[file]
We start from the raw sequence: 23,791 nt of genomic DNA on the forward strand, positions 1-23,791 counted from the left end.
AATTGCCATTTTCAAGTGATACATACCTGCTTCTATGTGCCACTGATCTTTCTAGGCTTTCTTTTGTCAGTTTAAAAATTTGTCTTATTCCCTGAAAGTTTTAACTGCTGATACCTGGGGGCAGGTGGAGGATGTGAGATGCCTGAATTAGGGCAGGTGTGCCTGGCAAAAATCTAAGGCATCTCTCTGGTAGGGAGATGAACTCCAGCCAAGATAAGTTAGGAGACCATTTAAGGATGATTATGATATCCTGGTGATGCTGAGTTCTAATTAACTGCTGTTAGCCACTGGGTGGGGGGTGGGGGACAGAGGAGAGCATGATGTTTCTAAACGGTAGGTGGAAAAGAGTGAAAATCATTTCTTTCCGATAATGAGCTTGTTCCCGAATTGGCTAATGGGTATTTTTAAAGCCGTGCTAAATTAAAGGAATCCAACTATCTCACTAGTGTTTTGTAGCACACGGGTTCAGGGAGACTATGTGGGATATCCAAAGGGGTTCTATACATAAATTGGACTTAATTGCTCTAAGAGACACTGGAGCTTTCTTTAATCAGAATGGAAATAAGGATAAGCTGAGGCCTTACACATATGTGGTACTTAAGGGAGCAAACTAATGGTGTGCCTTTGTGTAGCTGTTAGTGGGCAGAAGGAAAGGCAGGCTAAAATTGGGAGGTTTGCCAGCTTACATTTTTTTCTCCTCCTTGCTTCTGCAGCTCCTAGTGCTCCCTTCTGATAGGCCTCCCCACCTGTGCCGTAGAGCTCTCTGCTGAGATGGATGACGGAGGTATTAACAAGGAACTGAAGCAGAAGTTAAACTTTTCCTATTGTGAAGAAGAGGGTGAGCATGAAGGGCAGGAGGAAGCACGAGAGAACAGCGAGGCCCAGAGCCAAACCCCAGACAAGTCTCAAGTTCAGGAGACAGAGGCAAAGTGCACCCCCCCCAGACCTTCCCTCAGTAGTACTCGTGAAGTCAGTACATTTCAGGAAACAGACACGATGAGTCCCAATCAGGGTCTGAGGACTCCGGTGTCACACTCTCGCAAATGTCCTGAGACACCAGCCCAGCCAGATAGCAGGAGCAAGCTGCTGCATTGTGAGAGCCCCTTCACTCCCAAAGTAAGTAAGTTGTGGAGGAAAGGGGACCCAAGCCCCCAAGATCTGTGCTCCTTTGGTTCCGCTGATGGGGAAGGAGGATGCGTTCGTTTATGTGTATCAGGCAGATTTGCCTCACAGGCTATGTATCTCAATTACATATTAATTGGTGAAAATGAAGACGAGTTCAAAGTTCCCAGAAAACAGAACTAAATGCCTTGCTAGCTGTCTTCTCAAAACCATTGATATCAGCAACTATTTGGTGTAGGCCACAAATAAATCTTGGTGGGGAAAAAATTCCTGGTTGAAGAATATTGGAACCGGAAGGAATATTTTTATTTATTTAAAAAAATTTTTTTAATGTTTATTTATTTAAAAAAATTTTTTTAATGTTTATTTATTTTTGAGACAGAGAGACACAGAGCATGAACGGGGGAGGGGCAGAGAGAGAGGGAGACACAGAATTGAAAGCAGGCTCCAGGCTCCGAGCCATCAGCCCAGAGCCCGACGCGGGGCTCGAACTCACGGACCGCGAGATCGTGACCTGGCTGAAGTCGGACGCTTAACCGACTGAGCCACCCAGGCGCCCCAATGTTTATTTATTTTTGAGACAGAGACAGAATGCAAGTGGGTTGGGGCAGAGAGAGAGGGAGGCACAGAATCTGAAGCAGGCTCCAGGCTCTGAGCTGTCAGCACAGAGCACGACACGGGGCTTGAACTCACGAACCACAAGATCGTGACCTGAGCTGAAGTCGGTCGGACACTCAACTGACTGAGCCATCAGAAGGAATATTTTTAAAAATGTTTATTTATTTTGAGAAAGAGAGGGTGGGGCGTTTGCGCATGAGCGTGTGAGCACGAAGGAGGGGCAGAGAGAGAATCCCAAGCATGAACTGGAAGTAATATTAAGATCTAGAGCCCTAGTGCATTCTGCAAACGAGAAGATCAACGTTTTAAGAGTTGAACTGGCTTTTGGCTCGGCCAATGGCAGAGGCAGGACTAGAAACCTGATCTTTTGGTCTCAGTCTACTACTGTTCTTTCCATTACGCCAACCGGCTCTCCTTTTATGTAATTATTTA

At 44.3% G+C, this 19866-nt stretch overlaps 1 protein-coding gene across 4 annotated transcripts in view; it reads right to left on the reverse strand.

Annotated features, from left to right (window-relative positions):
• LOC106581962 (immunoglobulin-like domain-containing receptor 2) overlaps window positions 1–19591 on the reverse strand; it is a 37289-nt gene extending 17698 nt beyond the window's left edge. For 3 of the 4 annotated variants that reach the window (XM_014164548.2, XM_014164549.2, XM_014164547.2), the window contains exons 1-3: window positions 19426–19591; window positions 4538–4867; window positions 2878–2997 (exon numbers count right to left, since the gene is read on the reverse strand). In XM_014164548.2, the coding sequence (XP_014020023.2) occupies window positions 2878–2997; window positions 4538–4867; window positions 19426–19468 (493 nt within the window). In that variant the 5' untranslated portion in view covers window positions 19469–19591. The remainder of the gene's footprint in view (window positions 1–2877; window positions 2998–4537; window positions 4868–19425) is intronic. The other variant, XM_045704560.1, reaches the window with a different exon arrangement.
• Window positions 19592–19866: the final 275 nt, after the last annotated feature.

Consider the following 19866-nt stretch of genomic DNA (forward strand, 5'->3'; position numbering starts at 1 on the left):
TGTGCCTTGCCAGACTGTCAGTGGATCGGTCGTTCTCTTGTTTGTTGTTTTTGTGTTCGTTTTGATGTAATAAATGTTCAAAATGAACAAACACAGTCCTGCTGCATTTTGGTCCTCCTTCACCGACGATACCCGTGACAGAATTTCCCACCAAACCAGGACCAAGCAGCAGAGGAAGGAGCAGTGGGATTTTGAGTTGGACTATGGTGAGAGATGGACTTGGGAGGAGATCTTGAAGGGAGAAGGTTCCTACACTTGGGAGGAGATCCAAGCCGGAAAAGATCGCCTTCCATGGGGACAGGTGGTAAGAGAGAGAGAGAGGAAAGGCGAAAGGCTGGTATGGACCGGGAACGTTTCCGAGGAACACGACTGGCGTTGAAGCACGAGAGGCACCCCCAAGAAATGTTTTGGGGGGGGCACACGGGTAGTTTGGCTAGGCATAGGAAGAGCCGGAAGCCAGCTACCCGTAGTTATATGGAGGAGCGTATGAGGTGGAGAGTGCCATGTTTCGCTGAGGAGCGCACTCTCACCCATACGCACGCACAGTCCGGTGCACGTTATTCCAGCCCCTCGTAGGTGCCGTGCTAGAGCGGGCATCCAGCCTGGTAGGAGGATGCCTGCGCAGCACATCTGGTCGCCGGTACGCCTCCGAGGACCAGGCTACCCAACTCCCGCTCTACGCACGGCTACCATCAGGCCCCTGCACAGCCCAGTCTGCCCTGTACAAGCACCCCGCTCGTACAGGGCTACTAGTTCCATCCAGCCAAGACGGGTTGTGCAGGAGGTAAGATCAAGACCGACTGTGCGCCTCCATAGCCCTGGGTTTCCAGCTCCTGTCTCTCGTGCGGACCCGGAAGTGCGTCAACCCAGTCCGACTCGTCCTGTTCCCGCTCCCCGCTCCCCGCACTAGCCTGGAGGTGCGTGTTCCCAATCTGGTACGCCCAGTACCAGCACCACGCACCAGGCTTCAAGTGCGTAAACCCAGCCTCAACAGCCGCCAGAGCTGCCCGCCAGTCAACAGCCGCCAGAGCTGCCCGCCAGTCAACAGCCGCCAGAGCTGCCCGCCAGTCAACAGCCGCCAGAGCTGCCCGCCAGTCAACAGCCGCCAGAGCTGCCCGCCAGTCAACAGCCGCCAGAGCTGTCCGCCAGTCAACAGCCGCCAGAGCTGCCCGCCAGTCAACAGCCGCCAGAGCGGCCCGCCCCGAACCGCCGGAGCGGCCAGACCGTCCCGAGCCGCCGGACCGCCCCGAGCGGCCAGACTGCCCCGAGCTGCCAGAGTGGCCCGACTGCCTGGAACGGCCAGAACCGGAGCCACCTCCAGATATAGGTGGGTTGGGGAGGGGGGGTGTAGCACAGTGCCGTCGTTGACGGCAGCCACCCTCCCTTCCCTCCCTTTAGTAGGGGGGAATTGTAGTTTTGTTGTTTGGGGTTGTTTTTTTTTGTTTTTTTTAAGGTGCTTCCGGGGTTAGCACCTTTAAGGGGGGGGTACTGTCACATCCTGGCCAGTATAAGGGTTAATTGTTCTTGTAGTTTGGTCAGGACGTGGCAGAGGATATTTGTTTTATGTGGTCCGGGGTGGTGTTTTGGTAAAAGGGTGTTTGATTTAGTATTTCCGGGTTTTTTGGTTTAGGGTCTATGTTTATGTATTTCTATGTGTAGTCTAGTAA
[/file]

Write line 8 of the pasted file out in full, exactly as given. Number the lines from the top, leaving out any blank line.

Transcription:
TGTGCCTTGCCAGACTGTCAGTGGATCGGTCGTTCTCTTGTTTGTTGTTTTTGTGTTCGTTTTGATGTAATAAATGTTCAAAATGAACAAACACAGTCCTGCTGCATTTTGGTCCTCCTTCACCGACGATACCCGTGACAGAATTTCCCACCAAACCAGGACCAAGCAGCAGAGGAAGGAGCAGTGGGATTTTGAGTTGGACTATGGTGAGAGATGGACTTGGGAGGAGATCTTGAAGGGAGAAGGTTCCTACACTTGGGAGGAGATCCAAGCCGGAAAAGATCGCCTTCCATGGGGACAGGTGGTAAGAGAGAGAGAGAGGAAAGGCGAAAGGCTGGTATGGACCGGGAACGTTTCCGAGGAACACGACTGGCGTTGAAGCACGAGAGGCACCCCCAAGAAATGTTTTGGGGGGGGCACACGGGTAGTTTGGCTAGGCATAGGAAGAGCCGGAAGCCAGCTACCCGTAGTTATATGGAGGAGCGTATGAGGTGGAGAGTGCCATGTTTCGCTGAGGAGCGCACTCTCACCCATACGCACGCACAGTCCGGTGCACGTTATTCCAGCCCCTCGTAGGTGCCGTGCTAGAGCGGGCATCCAGCCTGGTAGGAGGATGCCTGCGCAGCACATCTGGTCGCCGGTACGCCTCCGAGGACCAGGCTACCCAACTCCCGCTCTACGCACGGCTACCATCAGGCCCCTGCACAGCCCAGTCTGCCCTGTACAAGCACCCCGCTCGTACAGGGCTACTAGTTCCATCCAGCCAAGACGGGTTGTGCAGGAGGTAAGATCAAGACCGACTGTGCGCCTCCATAGCCCTGGGTTTCCAGCTCCTGTCTCTCGTGCGGACCCGGAAGTGCGTCAACCCAGTCCGACTCGTCCTGTTCCCGCTCCCCGCTCCCCGCACTAGCCTGGAGGTGCGTGTTCCCAATCTGGTACGCCCAGTACCAGCACCACGCACCAGGCTTCAAGTGCGTAAACCCAGCCTCAACAGCCGCCAGAGCTGCCCGCCAGTCAACAGCCGCCAGAGCTGCCCGCCAGTCAACAGCCGCCAGAGCTGCCCGCCAGTCAACAGCCGCCAGAGCTGCCCGCCAGTCAACAGCCGCCAGAGCTGCCCGCCAGTCAACAGCCGCCAGAGCTGTCCGCCAGTCAACAGCCGCCAGAGCTGCCCGCCAGTCAACAGCCGCCAGAGCGGCCCGCCCCGAACCGCCGGAGCGGCCAGACCGTCCCGAGCCGCCGGACCGCCCCGAGCGGCCAGACTGCCCCGAGCTGCCAGAGTGGCCCGACTGCCTGGAACGGCCAGAACCGGAGCCACCTCCAGATATAGGTGGGTTGGGGAGGGGGGGTGTAGCACAGTGCCGTCGTTGACGGCAGCCACCCTCCCTTCCCTCCCTTTAGTAGGGGGGAATTGTAGTTTTGTTGTTTGGGGTTGTTTTTTTTTGTTTTTTTTAAGGTGCTTCCGGGGTTAGCACCTTTAAGGGGGGGGTACTGTCACATCCTGGCCAGTATAAGGGTTAATTGTTCTTGTAGTTTGGTCAGGACGTGGCAGAGGATATTTGTTTTATGTGGTCCGGGGTGGTGTTTTGGTAAAAGGGTGTTTGATTTAGTATTTCCGGGTTTTTTGGTTTAGGGTCTATGTTTATGTATTTCTATGTGTAGTCTAGTAA